A Vision for the Future

As I was running, I was reflecting upon the imminent task ahead. Unless other things arise, I will be serving CCF as vice-chair for 2009-2010 ... and I am scared. I am worried that I will fail. Worried about this and that. And I continually entrust these fears and worries to my God. On the flip side, I am also very excited and fired up! There are so many leaders rising up. There is so much potential. There is a growing sense of unity - though pockets of disunity still exist. So anyways, the point is this: we're all growing and we are going to grow together.

The thought of Growing Together came to me as I was running. I was running by myself today, but others will join me. As I was running around Queen's Park, I began to pull back and just reflect. I noticed that there are just trees with no leaves - very barren. However, a closer look reveals many buds. These buds will eventually develop into beautiful flowers and leaves of multiple colors and shapes. And this is what gets me so excited: We are all on a journey together to develop our own cutting edge. Each of us has a unique purpose, a unique "color and shape", yet we are all part of one "sword". We have different "edges" but we have one common purpose. In the Christian context, that is to know God and make Him known (as my brother Jon would say).

And I began to imagine. To vision. To dream. That each week we run around Queen's Park, we would see these buds slowly develop into beautiful plants, fruits, and flowers. Each week we run, we will see each other get faster, build endurance, and grow in friendship. And each step we take in life, we will have the joy of seeing each other grow in maturity, beauty, and strength. And such is the joy that I have had a taste of, seeing CCF grow and develop, change and evolve, from when I was in 1st year (2004-2005), to now entering my 1st year in graduate studies.

It is my desire that these three will be preserved: unity, truth, and love.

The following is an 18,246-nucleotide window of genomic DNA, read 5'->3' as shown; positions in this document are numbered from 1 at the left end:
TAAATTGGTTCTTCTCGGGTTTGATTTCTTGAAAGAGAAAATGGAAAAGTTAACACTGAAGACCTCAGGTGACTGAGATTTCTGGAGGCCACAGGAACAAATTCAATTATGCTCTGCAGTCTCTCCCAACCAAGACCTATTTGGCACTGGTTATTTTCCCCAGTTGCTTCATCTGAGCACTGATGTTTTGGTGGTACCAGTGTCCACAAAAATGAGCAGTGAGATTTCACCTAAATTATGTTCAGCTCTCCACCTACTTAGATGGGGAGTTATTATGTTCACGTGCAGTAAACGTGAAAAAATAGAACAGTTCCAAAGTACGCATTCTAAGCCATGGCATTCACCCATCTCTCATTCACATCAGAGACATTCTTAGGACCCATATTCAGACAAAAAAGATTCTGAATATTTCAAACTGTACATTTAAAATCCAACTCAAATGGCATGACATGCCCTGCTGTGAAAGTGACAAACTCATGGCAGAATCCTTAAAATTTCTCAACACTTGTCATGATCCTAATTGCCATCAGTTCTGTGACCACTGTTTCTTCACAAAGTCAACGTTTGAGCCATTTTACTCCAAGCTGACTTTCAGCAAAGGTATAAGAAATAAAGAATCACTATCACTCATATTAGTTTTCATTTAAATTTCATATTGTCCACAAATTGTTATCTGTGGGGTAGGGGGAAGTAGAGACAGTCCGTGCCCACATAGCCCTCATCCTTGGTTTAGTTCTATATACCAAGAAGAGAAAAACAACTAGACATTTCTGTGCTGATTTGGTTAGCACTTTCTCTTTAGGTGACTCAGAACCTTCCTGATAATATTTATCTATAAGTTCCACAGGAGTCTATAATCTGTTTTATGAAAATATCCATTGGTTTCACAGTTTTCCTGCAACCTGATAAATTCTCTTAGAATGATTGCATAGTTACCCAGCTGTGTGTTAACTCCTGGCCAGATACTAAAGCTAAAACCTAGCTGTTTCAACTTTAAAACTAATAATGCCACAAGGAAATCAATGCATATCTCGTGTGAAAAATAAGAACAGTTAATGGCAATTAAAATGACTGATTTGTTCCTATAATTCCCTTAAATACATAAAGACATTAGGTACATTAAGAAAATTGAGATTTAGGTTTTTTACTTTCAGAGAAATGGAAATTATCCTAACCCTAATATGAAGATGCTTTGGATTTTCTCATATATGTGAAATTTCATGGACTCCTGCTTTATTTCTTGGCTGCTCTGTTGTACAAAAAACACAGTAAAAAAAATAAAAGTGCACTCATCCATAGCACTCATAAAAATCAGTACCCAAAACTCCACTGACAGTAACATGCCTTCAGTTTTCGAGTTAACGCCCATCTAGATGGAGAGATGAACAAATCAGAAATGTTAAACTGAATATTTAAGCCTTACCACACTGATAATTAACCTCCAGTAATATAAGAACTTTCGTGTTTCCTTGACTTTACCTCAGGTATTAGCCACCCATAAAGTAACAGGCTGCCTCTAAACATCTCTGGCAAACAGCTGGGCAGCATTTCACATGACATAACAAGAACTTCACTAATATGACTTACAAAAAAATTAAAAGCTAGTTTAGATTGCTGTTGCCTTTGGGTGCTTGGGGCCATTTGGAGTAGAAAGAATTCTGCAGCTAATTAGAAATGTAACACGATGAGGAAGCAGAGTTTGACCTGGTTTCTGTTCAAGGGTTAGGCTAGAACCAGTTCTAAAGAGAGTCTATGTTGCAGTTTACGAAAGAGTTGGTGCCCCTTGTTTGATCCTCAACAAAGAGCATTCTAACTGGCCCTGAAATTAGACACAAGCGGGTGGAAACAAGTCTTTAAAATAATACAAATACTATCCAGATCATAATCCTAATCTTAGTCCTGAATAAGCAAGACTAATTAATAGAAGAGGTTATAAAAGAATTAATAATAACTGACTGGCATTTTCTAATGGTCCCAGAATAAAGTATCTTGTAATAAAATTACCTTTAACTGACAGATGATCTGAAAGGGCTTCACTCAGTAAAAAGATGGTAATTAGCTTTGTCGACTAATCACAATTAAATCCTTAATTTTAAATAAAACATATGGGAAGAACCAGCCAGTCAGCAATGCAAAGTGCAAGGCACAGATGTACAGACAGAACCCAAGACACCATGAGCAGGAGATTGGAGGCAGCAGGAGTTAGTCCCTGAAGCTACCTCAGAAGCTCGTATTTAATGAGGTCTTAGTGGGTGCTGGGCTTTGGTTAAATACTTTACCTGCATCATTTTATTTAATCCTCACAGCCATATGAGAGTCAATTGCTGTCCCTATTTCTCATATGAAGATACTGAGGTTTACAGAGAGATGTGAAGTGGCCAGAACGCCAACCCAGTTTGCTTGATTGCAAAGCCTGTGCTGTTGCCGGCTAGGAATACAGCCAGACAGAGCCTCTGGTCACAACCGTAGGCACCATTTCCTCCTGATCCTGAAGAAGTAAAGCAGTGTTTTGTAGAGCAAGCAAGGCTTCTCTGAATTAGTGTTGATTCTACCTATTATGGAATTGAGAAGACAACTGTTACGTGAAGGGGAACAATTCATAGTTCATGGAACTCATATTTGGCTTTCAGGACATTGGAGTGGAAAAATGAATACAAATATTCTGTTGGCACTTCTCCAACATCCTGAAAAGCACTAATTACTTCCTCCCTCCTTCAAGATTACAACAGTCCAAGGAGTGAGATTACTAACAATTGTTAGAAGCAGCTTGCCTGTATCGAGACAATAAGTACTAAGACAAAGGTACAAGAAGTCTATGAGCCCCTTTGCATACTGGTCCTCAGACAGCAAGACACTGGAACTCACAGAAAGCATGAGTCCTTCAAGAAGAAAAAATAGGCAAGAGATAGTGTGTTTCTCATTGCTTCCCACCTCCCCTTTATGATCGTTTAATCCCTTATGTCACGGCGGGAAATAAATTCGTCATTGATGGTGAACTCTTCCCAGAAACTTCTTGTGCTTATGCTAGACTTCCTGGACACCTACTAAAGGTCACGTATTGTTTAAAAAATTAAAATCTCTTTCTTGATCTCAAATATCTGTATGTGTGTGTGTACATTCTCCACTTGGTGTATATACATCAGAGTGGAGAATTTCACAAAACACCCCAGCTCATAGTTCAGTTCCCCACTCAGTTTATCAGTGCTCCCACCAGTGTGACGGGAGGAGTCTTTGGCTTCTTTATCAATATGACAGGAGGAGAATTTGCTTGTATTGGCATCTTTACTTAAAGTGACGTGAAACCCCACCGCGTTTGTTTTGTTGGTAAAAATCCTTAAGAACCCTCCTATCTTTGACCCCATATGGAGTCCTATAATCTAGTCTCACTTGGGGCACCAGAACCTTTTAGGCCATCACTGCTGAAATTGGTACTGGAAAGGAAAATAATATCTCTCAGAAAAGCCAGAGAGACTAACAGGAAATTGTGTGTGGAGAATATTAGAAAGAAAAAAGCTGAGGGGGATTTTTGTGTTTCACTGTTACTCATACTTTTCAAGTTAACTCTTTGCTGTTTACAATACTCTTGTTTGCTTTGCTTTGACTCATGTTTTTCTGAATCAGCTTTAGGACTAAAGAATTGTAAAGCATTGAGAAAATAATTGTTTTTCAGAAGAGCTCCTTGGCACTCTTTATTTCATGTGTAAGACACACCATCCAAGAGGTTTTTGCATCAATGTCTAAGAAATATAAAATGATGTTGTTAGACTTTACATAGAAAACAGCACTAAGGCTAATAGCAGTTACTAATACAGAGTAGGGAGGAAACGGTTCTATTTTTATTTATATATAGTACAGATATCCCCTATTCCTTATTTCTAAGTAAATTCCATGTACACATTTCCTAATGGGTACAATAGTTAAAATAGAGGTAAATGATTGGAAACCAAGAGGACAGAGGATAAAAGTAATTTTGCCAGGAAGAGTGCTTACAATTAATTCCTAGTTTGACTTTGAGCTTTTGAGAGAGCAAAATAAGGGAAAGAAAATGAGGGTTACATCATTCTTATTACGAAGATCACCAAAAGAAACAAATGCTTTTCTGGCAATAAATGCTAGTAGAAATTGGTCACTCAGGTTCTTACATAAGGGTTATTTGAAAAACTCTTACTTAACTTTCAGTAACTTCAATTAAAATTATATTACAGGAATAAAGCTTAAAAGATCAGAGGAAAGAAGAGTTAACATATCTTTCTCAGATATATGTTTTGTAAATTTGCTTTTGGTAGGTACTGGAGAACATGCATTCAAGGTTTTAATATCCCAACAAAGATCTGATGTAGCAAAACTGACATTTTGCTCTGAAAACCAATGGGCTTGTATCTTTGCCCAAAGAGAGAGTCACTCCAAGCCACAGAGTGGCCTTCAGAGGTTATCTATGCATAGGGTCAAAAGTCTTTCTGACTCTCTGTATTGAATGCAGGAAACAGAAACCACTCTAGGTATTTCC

Sunday, February 22, 2009

Hart House Circuits Log + Goals

Hart House Circuit Log (Updated: 15-Jul-2009):
Current Level: Bronze
Goal: Beat Silver by End of Summer!

2k Row:
3/09/2009: 7:27.6

Running Goal:
Qualify for Boston Marathon (3:10 for full marathon)
  • Required Pace: 4:31 min / km OR 7:19 min/mile
  • Hart House Lap: 38.8 s / lap
  • Athletic Centre: 54.3 s / lap (200 m)
Reference

Hart House Circuit (Intro 1, Intro 2, Bronze):
1. Track Laps* (2, 4, 6)
2. Pushups (8, 10, 15)
3. Burpees (10, 12, 14)
4. Stair Runs (4, 6, 8)
5. Situps (8, 10, 15)
6. Bench Steps (10, 15, 20)
7. Dips (4, 6, 9)
8. Chinups (4, 6, 9)
(7 laps = 1 km)

Minimum Times:
- Intro 1: 21 minutes
- Intro 2: 25 minutes
- Bronze: 28 minutes

Saturday, January 24, 2009

Benchmarks + goals

Goals:

Pushups, Situps, Burpees: 50 reps
Beep test: 12
Bench: 200 lbs
Pull ups: 12
Lactic row (30lbs): 70 / 1 min
2:15 erg: 680 m
200 m sprint: 30 s
Squat: ..
Deadlift: ..
Cleans: ..

Results (January): (#improved, #needed to reach goal)
* = n/a

Pushups (max reps): 38 (*,-12)
Situps (max reps): 38 (*,-12)
Burpees (max reps): 38 (*,-12)
Beep test: 10-8, 9-0 (*, 2 levels)
Bench (max weight): 185 lbs (+40lbs,-15lbs)
Pullups (max reps): 11 (+4,-1_
Lactic Row: 72 (+28,+2)
2:15 erg (max dist): 676 (+32m,-4m)
200 m sprint: 33.9 s (*,-3.9s)